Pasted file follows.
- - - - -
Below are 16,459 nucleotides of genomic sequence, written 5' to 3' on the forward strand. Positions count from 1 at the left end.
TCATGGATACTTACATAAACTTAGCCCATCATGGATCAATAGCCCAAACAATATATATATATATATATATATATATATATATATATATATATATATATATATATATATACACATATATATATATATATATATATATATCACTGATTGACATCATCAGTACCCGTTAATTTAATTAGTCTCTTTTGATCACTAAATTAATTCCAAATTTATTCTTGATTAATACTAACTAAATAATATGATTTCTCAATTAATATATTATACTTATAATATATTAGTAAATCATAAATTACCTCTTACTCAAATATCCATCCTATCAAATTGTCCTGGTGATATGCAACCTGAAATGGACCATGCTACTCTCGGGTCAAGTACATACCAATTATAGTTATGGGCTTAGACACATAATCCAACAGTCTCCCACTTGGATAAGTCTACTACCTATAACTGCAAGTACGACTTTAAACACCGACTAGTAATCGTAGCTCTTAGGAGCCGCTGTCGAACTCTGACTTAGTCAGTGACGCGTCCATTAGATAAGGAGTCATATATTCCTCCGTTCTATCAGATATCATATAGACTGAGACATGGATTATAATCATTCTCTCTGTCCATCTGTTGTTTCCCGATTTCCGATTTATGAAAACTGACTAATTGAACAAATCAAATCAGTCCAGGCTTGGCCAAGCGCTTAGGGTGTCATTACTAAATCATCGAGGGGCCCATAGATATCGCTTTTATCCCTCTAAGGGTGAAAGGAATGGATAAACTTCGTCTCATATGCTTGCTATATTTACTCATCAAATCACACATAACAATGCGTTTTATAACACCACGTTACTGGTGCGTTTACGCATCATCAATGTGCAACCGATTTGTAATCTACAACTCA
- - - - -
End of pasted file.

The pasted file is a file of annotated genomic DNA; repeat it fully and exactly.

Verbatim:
Below are 16,459 nucleotides of genomic sequence, written 5' to 3' on the forward strand. Positions count from 1 at the left end.
TCATGGATACTTACATAAACTTAGCCCATCATGGATCAATAGCCCAAACAATATATATATATATATATATATATATATATATATATATATATATATATATATATATATACACATATATATATATATATATATATATATCACTGATTGACATCATCAGTACCCGTTAATTTAATTAGTCTCTTTTGATCACTAAATTAATTCCAAATTTATTCTTGATTAATACTAACTAAATAATATGATTTCTCAATTAATATATTATACTTATAATATATTAGTAAATCATAAATTACCTCTTACTCAAATATCCATCCTATCAAATTGTCCTGGTGATATGCAACCTGAAATGGACCATGCTACTCTCGGGTCAAGTACATACCAATTATAGTTATGGGCTTAGACACATAATCCAACAGTCTCCCACTTGGATAAGTCTACTACCTATAACTGCAAGTACGACTTTAAACACCGACTAGTAATCGTAGCTCTTAGGAGCCGCTGTCGAACTCTGACTTAGTCAGTGACGCGTCCATTAGATAAGGAGTCATATATTCCTCCGTTCTATCAGATATCATATAGACTGAGACATGGATTATAATCATTCTCTCTGTCCATCTGTTGTTTCCCGATTTCCGATTTATGAAAACTGACTAATTGAACAAATCAAATCAGTCCAGGCTTGGCCAAGCGCTTAGGGTGTCATTACTAAATCATCGAGGGGCCCATAGATATCGCTTTTATCCCTCTAAGGGTGAAAGGAATGGATAAACTTCGTCTCATATGCTTGCTATATTTACTCATCAAATCACACATAACAATGCGTTTTATAACACCACGTTACTGGTGCGTTTACGCATCATCAATGTGCAACCGATTTGTAATCTACAACTCA